The growing use and waste of plastic is one of the biggest environmental problems the world is currently experiencing. Despite an anticipated increase in the deployment of recycling systems, humans generated 460 million tons of plastic in 2019, and usage will continue to climb.

The developing carbon capture and utilization (CCU) sector suggests a solution for both problems by exploiting rising carbon dioxide (CO2) emissions as the feedstock to produce lower-carbon, biodegradable polymers. The prospects and difficulties of establishing this suggested circular carbon economy are examined in the new IDTechEx paper "Carbon Dioxide (CO2) Utilization 2022-2042: Technologies, Market Forecasts, and Players."

Turning waste into usable polymers

CO2 can be turned into polymers in at least three primary ways: electrochemistry, biological conversion and thermocatalysis. This is the most developed CO2 use technology. The gas can be used directly to make CO2-based polymers, most notably biodegradable linear-chain polycarbonates (LPCs), or indirectly by making chemical precursors (such as methanol, ethanol, acrylate derivatives or mono-ethylene glycolLatest ways CO2 can be utilized. Source: IDTechExLatest ways CO2 can be utilized. Source: IDTechEx [MEG]) for polymerization reactions.

Polypropylene carbonate (PPC), polyethylene carbonate (PEC), and polyurethanes are all LPCs that are made from CO2 (PUR). CO2-based polymers have a big market in PUR, which is used in electrical components, compost films, foams, and the biomedical and healthcare fields. CO2 can make up up to half of the weight of a polyol, which is one of the principal parts of PUR. CO2 and cyclic ethers are mixed together to make polyols, which are alcohols with two or more reactive hydroxyl groups per molecule (oxygen-containing, ring-like molecules called epoxides). After that, the polyol is mixed with an isocyanate to create PUR.

In new technologies, electrochemistry or microbial synthesis can be used to make the chemical building blocks for CO2-based polymers. Even though CO2 can be converted into chemicals through electrochemistry, this process is still in its early stages. Biological pathways, on the other hand, are more developed and have reached the early commercialization stage. Because of recent improvements in biological engineering and process optimization, chemoautotrophic microorganisms can now be used in synthetic biological routes to turn CO2 into fuels, chemicals and proteins.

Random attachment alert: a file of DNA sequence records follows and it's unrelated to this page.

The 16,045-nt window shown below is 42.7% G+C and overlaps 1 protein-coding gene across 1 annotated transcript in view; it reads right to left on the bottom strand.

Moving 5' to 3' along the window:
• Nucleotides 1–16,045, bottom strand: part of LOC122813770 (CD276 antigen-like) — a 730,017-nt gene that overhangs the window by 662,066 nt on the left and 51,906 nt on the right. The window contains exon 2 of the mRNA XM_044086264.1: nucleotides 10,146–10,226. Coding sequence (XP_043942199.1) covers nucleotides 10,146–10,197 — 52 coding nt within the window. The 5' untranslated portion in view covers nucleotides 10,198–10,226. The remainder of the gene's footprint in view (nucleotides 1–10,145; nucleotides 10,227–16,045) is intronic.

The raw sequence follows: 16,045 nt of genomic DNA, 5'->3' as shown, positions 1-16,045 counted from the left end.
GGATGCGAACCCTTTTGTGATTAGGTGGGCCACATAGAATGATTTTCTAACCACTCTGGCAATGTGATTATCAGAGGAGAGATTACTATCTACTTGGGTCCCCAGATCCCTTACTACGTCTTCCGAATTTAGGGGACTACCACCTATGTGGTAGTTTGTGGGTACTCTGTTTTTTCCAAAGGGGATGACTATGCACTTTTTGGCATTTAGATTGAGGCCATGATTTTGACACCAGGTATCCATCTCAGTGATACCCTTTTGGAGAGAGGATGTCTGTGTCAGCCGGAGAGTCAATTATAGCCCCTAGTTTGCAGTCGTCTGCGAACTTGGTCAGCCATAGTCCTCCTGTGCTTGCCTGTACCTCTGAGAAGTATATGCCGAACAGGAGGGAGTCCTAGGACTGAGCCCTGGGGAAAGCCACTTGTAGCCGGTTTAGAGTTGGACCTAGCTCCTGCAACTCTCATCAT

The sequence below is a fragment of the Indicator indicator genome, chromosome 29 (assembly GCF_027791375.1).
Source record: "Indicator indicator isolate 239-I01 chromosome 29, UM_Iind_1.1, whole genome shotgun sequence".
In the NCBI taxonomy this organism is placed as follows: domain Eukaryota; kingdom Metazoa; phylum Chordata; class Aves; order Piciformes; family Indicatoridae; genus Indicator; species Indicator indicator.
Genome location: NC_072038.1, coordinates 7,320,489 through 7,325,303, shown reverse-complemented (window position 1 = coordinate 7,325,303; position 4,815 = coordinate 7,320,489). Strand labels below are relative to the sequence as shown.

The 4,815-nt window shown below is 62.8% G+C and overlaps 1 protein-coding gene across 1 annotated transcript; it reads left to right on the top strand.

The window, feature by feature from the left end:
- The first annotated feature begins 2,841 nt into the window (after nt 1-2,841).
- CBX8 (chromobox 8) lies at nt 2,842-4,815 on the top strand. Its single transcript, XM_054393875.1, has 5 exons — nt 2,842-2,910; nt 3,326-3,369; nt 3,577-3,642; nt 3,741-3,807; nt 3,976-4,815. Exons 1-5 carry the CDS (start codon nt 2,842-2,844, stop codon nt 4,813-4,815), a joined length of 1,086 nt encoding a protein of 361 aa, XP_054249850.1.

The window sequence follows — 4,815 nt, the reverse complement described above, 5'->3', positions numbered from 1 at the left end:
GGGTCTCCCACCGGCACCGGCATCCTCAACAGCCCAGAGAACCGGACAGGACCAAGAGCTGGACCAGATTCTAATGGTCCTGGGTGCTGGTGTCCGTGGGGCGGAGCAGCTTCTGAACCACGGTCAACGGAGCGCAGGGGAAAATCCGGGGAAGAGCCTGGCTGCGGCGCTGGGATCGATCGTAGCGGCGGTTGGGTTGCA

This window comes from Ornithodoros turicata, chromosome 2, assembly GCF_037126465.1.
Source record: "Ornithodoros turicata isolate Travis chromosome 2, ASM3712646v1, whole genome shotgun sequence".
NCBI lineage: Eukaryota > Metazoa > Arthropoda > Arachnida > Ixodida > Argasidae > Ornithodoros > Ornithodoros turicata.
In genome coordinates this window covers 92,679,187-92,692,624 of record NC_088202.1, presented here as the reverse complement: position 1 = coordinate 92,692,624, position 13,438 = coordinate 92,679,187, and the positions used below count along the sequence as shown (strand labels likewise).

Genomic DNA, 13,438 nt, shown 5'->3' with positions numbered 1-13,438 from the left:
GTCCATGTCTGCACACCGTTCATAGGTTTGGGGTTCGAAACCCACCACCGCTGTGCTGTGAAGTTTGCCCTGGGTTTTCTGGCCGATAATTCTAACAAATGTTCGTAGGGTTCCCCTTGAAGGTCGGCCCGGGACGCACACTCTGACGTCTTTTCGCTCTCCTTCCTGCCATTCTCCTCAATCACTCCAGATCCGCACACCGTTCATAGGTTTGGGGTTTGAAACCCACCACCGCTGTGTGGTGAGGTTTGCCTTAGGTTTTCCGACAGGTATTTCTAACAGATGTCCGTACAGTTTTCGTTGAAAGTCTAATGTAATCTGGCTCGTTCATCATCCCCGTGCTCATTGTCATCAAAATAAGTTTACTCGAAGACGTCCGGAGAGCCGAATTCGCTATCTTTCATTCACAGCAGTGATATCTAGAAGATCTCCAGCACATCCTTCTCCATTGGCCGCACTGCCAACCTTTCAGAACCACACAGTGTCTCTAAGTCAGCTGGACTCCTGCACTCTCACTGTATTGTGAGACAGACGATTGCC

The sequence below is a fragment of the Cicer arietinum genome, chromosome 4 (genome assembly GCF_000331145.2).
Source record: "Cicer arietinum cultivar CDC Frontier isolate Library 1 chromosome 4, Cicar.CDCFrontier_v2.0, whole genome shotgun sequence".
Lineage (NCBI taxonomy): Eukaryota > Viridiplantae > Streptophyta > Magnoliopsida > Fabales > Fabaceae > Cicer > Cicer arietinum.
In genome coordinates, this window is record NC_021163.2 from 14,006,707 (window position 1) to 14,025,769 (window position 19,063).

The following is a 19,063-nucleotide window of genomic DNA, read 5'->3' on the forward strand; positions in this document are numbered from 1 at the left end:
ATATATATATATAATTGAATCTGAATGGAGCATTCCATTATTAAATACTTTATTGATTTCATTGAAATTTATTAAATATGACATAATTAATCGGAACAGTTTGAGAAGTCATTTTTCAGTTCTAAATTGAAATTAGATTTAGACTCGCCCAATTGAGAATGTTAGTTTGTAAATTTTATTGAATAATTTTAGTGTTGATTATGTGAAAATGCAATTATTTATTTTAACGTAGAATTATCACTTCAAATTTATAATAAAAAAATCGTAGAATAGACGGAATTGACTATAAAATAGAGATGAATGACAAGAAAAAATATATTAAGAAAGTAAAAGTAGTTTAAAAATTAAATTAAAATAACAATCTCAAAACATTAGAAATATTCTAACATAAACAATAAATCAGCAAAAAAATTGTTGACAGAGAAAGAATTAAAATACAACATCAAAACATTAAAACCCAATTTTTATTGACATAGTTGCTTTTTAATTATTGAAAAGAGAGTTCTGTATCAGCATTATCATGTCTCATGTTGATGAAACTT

Some research left to do

Even though it seems like a good idea to use waste greenhouse gases as raw materials, there are many questions about the effectiveness of each CO2 utilization route. Will it really cut down on emissions? What are the economic and pragmatic problems that make it hard to sell? Can it be scaled up to do something about environmental issues? IDTechEx answered some of these difficult questions in their report. The study focused not only on CO2 use in the polymer and chemical industries, but also in oil recovery, building materials, fuels and increasing biological returns.

Since the demand for plastics shows no sign of abating, a circular carbon economy that encourages the petrochemical industry to use waste CO2 as a substrate could be an effective way to keep people's current standard of living.

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